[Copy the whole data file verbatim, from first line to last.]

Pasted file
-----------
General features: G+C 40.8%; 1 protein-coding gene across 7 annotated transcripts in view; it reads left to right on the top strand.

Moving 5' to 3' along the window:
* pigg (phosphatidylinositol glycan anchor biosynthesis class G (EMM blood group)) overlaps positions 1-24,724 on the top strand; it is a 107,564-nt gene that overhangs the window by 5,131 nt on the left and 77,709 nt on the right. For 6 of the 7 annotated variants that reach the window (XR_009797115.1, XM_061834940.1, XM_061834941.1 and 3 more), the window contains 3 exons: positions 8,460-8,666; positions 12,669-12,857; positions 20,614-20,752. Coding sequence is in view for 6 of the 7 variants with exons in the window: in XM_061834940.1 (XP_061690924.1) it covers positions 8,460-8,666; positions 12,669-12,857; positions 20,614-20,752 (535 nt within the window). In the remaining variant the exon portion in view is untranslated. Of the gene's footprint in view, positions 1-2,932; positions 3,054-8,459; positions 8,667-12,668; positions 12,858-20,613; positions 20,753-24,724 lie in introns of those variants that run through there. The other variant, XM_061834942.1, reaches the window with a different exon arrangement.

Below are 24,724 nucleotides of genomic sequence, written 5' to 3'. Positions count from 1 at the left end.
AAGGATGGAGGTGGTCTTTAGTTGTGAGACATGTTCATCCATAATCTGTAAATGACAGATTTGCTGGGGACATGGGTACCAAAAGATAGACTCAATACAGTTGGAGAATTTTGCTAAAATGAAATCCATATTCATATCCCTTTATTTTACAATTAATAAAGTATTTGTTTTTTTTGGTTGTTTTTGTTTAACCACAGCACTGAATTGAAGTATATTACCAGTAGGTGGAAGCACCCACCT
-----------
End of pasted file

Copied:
General features: G+C 40.8%; 1 protein-coding gene across 7 annotated transcripts in view; it reads left to right on the top strand.

Moving 5' to 3' along the window:
* pigg (phosphatidylinositol glycan anchor biosynthesis class G (EMM blood group)) overlaps positions 1-24,724 on the top strand; it is a 107,564-nt gene that overhangs the window by 5,131 nt on the left and 77,709 nt on the right. For 6 of the 7 annotated variants that reach the window (XR_009797115.1, XM_061834940.1, XM_061834941.1 and 3 more), the window contains 3 exons: positions 8,460-8,666; positions 12,669-12,857; positions 20,614-20,752. Coding sequence is in view for 6 of the 7 variants with exons in the window: in XM_061834940.1 (XP_061690924.1) it covers positions 8,460-8,666; positions 12,669-12,857; positions 20,614-20,752 (535 nt within the window). In the remaining variant the exon portion in view is untranslated. Of the gene's footprint in view, positions 1-2,932; positions 3,054-8,459; positions 8,667-12,668; positions 12,858-20,613; positions 20,753-24,724 lie in introns of those variants that run through there. The other variant, XM_061834942.1, reaches the window with a different exon arrangement.

Below are 24,724 nucleotides of genomic sequence, written 5' to 3'. Positions count from 1 at the left end.
AAGGATGGAGGTGGTCTTTAGTTGTGAGACATGTTCATCCATAATCTGTAAATGACAGATTTGCTGGGGACATGGGTACCAAAAGATAGACTCAATACAGTTGGAGAATTTTGCTAAAATGAAATCCATATTCATATCCCTTTATTTTACAATTAATAAAGTATTTGTTTTTTTTGGTTGTTTTTGTTTAACCACAGCACTGAATTGAAGTATATTACCAGTAGGTGGAAGCACCCACCT